Regular dumbbell rows are great, too, as well as unilateral cable exercises. All of these will prevent you from having one dominant side over the other.

Mistake 9: Not finding the correct balance of isolation work

The last and final mistake I want to go over is doing too much or too little isolation work.

Suppose your workouts are made up of mostly isolation exercises instead of the major compound exercises that we’ve been talking about. In that case, you’re going to have a tough time adding thickness to your back.

You’ll also find it a lot harder to overload your back exercises progressively since isolation work will require you to usually use a lot less weight.

With that said, if you’re not doing any isolation exercises, you’re going to have a lot of trouble with lagging muscle groups that aren’t keeping up with other muscles that might have grown faster.

For example, a lot of people have lagging lats. And pullups are great to help you build up those lats, but if they’re still not growing, incorporating exercises like straight bar pulldowns and pullovers can really help your lats catch up to the rest of your back.

If you’re having trouble with the back of your shoulder or if it’s just not proportional to the front and side of your shoulder, doing isolation work with exercises like reverse flys can really help as well.

What is the right balance?

Even though everyone is different and some people will need more isolation work than others, you want about 80% of your workout to be focused on major compound lifts like the rose the pullups, and the deadlifts, and about 20% of your workout to be focused on the exercises that isolate parts of your back.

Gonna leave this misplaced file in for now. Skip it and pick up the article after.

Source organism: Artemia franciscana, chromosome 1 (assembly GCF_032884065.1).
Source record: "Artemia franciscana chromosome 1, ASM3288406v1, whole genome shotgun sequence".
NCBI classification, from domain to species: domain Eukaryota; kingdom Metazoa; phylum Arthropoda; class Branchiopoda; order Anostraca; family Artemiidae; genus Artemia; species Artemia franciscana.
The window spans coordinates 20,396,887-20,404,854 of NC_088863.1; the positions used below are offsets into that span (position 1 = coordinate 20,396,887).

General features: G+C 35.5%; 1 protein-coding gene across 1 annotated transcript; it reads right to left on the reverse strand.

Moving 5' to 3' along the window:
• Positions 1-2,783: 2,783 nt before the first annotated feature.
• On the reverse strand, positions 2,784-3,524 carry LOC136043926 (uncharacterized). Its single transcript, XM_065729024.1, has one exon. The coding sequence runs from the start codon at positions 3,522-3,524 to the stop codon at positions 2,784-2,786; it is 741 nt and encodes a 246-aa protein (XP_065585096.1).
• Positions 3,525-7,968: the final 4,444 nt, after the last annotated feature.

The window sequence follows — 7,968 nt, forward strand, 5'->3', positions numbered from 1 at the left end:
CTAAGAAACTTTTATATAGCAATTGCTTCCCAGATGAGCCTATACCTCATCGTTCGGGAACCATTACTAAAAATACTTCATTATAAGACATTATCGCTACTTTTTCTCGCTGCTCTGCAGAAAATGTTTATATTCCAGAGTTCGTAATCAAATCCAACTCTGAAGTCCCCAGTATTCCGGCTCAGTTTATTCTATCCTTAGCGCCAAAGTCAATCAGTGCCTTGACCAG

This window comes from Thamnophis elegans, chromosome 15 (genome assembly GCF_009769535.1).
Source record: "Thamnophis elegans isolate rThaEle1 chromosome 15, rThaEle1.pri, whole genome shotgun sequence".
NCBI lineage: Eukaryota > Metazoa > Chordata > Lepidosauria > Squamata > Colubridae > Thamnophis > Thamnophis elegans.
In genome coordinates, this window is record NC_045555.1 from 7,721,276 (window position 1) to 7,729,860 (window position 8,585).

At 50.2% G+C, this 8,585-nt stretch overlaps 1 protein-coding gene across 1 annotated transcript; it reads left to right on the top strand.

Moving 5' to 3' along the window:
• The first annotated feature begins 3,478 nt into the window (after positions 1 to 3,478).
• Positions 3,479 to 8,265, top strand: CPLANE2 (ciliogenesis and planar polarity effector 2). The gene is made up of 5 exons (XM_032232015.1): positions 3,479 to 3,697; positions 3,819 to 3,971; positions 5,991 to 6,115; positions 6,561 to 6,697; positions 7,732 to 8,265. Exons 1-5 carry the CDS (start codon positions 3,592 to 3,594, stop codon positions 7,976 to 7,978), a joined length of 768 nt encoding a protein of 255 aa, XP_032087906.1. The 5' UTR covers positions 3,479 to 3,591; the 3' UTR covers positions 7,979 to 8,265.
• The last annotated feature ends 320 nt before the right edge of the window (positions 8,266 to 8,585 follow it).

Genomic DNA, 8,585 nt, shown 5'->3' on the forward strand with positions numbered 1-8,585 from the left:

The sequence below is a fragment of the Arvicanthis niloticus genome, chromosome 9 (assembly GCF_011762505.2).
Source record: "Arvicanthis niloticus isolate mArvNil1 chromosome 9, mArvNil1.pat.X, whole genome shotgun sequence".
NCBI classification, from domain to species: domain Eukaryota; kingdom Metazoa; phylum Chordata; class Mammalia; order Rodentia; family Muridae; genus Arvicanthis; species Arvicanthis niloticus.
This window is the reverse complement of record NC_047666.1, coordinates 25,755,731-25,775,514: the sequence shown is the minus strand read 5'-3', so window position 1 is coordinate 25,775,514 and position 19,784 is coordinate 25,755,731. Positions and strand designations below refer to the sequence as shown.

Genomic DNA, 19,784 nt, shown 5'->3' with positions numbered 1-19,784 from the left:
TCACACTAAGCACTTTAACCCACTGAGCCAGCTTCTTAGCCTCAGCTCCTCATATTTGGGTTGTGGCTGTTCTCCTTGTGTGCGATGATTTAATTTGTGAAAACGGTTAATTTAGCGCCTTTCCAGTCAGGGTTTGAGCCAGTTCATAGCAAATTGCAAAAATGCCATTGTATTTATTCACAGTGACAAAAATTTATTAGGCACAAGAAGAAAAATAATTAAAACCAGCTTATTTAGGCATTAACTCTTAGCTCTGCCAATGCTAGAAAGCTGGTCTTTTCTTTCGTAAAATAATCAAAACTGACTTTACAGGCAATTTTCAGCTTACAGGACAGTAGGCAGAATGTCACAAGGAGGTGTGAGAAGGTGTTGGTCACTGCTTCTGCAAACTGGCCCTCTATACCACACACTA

Concluding Notes..

So those are the nine major mistakes that I see a lot of people making with their back workouts. I really hope this has helped you out.

Also, as always, I want to remind you that building muscle isn’t just about your training it’s also about what you’re doing in the kitchen.

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As with our other programs, there will be an entire video exercise library. There’ll be a coach to help guide you through the whole program and answer any questions. To find out more, you can click the link below.

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My passion for fitness began when I was 14 years old. I naturally fell in love with training and haven’t stopped since. At 18 years I acquired my first personal training certification from ACE after which I opened my first of 3 transformation studios in 2011. I love to share my knowledge through personal training, my online courses, and youtube channel now with over 3,000,000 subscribers! I can happily say that we've helped over 15,000 people get in great shape over the years. I'm always here for my customers so if you need help don't hesitate to send your questions to support@gravitychallenges.com

Founder // Gravity Transformation, Max Posternak